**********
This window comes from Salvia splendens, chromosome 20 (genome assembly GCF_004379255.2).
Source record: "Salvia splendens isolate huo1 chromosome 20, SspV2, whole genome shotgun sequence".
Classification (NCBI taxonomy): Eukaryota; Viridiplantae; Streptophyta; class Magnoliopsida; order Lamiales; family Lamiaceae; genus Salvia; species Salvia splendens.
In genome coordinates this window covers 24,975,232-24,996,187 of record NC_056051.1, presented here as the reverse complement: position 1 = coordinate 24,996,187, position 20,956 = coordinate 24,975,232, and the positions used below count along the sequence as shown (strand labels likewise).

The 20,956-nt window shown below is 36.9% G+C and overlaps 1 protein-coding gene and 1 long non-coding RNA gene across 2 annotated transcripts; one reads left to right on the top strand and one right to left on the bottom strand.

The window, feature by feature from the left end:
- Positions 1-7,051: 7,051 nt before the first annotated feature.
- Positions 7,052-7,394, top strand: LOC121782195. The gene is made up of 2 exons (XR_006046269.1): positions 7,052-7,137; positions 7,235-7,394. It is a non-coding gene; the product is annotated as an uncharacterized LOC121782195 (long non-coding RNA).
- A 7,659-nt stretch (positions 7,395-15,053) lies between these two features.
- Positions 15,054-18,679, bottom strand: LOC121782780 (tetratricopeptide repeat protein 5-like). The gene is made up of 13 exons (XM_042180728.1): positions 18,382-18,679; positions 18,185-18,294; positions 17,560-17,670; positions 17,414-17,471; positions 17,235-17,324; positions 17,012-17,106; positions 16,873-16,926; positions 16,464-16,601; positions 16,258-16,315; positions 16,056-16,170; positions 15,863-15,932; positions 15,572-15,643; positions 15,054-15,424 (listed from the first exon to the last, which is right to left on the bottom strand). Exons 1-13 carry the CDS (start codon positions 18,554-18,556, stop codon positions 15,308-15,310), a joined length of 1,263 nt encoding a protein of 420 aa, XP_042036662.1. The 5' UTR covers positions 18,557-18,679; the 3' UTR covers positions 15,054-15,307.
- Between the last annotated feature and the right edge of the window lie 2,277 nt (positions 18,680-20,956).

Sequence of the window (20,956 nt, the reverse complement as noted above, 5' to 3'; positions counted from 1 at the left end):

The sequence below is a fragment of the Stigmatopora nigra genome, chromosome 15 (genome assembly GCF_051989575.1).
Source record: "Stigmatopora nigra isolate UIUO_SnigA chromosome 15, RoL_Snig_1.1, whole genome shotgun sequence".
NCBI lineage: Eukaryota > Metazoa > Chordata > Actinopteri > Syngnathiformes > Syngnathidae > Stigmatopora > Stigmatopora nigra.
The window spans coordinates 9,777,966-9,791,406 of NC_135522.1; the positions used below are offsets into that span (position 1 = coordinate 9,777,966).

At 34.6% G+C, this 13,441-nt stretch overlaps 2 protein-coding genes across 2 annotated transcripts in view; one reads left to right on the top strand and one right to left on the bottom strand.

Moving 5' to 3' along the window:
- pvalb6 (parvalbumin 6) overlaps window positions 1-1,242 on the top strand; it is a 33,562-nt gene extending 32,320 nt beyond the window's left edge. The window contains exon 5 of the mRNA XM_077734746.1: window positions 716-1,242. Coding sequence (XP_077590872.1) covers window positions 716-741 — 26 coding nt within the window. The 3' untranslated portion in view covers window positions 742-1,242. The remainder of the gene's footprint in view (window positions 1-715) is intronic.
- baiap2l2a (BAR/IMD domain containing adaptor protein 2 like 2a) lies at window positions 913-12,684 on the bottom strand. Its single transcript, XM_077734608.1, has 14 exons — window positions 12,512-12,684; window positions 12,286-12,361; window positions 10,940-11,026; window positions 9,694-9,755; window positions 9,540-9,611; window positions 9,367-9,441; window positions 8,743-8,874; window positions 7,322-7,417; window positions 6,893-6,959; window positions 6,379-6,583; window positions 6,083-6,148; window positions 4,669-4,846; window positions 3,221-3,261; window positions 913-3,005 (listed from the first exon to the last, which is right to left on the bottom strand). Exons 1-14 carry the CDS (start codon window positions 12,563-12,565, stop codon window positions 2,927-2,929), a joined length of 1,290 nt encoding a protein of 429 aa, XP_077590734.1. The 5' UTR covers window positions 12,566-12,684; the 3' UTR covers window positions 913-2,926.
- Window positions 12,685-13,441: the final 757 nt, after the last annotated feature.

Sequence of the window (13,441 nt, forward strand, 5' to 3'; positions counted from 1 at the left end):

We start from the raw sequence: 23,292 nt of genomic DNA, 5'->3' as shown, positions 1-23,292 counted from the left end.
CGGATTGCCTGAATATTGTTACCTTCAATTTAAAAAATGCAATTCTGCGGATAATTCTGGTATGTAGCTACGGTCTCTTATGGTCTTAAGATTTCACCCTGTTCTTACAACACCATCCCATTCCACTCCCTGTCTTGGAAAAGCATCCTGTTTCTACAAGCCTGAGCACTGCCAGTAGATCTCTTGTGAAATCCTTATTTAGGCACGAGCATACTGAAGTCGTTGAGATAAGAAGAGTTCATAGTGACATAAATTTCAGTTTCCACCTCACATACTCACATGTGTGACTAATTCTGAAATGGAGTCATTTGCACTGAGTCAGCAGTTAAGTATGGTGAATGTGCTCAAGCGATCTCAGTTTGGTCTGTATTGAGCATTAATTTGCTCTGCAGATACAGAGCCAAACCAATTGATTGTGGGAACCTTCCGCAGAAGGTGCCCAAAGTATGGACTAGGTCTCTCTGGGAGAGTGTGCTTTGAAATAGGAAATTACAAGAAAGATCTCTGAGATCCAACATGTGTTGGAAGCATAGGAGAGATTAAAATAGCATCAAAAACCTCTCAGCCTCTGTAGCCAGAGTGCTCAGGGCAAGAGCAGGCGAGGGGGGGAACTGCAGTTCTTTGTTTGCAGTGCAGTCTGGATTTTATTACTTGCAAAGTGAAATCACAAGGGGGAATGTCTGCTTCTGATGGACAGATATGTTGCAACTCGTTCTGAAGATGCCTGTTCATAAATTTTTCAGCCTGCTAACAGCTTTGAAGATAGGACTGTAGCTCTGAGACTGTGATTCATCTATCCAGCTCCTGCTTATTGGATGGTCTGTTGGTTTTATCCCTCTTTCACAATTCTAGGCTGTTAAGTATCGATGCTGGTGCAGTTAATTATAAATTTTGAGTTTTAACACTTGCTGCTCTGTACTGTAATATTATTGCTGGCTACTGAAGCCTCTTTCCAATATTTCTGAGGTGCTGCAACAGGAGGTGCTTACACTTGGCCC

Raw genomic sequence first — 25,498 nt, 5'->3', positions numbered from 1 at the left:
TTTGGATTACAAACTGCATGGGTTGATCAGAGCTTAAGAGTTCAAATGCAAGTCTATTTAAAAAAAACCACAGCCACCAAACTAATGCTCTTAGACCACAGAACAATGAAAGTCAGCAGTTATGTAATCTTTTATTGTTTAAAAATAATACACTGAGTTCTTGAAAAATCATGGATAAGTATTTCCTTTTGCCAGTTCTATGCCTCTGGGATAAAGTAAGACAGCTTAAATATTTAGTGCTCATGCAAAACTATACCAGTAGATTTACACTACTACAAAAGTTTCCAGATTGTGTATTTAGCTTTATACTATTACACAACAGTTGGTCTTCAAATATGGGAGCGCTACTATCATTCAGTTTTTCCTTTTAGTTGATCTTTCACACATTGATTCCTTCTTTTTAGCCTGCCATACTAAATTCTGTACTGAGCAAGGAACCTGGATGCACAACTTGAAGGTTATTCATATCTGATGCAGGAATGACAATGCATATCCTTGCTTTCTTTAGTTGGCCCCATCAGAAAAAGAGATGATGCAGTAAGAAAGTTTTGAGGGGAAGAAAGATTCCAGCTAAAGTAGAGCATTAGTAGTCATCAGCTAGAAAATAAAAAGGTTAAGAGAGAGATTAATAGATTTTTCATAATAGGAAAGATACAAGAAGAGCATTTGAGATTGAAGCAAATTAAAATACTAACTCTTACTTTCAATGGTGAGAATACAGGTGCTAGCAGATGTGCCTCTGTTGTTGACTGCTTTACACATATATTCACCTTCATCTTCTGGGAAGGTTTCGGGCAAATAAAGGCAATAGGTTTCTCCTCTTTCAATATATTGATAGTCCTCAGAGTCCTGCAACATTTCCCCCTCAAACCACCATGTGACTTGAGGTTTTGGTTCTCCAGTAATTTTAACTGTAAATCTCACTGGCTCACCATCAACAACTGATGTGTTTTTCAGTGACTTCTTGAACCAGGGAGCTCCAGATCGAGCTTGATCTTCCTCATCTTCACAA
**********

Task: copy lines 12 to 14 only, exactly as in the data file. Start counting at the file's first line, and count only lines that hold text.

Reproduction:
Sequence of the window (20,956 nt, the reverse complement as noted above, 5' to 3'; positions counted from 1 at the left end):

The sequence below is a fragment of the Stigmatopora nigra genome, chromosome 15 (genome assembly GCF_051989575.1).
Source record: "Stigmatopora nigra isolate UIUO_SnigA chromosome 15, RoL_Snig_1.1, whole genome shotgun sequence".